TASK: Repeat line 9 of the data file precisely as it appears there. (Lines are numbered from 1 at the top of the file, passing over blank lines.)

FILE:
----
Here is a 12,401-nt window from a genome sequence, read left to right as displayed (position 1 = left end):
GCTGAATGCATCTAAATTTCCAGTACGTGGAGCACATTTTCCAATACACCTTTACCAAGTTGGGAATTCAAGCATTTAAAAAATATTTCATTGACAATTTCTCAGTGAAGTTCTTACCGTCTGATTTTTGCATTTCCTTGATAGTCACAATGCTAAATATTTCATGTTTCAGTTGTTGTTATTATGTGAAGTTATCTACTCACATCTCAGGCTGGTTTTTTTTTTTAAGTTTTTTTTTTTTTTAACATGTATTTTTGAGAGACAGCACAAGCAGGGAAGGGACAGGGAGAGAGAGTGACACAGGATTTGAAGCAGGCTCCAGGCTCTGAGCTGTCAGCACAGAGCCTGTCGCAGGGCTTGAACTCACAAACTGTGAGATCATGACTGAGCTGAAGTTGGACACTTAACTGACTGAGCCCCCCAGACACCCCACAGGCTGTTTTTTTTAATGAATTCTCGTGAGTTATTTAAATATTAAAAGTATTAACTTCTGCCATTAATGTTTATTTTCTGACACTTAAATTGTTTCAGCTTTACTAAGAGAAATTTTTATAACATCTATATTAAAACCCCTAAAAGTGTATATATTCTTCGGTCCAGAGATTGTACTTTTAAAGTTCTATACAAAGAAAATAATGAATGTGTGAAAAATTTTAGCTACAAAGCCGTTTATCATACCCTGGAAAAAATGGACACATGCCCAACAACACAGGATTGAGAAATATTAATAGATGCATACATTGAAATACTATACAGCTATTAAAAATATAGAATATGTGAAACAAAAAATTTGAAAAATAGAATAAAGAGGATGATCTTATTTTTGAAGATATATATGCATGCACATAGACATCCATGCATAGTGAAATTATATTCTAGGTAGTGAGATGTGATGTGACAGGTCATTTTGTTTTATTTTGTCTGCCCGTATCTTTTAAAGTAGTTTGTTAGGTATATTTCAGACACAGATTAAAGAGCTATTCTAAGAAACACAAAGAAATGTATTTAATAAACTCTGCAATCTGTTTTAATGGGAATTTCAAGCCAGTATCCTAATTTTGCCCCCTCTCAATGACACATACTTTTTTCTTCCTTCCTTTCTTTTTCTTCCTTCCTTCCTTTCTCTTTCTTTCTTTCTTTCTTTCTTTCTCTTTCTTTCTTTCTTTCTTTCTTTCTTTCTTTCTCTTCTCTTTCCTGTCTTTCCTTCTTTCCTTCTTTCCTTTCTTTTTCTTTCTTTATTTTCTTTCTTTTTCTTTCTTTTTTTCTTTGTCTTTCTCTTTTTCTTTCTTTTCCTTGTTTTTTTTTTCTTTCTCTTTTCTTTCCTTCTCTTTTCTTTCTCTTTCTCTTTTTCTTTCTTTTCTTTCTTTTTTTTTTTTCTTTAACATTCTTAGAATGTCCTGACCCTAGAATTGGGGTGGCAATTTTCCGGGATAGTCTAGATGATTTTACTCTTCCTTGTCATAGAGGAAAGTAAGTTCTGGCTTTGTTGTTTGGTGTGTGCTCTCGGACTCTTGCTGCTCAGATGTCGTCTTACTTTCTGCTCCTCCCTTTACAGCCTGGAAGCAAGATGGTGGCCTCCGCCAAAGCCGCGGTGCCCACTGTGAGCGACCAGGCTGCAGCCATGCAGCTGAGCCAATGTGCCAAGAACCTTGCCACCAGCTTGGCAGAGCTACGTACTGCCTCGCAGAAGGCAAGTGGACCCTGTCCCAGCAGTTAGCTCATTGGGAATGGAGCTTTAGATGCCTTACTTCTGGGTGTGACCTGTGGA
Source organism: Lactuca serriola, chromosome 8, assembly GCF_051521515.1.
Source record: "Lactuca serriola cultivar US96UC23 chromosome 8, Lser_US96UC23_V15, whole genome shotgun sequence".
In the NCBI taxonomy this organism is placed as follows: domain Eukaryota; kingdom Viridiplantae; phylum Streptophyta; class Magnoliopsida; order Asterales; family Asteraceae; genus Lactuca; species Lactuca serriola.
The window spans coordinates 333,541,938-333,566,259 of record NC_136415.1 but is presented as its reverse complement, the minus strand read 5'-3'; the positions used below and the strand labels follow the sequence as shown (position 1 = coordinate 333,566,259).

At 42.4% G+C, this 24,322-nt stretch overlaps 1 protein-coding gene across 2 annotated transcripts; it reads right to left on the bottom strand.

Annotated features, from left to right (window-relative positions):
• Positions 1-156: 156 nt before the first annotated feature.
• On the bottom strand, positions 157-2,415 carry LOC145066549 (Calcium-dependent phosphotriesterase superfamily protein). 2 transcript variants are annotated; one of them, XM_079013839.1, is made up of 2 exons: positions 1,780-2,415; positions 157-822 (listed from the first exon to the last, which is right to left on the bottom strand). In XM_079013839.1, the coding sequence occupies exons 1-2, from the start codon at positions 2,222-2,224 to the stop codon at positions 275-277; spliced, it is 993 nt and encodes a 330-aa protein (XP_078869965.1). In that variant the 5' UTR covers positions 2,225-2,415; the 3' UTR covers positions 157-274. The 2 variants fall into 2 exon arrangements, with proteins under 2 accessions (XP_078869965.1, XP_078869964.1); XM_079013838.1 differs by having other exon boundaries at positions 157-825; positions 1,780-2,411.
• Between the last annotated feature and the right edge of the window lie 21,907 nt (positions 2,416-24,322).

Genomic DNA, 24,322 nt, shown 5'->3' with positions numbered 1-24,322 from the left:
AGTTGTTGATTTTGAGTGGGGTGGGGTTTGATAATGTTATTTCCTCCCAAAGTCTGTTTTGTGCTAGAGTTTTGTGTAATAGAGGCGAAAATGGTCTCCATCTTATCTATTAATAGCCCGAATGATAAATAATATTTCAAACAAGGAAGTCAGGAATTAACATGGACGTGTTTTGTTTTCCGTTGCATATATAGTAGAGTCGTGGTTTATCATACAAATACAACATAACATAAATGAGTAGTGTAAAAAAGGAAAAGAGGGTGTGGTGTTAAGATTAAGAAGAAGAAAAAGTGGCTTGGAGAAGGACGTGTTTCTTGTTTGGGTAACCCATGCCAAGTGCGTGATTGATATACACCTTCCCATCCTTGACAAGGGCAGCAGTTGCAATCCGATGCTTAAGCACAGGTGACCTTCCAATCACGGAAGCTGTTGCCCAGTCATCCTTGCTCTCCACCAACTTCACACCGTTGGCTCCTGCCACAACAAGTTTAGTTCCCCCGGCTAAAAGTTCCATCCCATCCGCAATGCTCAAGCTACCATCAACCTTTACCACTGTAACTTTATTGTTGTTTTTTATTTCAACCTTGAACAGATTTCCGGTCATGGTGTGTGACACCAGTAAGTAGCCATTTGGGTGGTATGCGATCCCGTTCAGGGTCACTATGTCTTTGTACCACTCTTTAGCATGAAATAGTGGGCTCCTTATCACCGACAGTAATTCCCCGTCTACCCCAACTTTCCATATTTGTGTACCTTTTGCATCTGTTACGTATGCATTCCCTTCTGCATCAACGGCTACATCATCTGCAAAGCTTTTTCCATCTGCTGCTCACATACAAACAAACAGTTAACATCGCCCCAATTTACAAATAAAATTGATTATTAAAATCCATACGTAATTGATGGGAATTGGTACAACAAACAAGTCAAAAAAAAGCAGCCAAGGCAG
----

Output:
• Positions 1-156: 156 nt before the first annotated feature.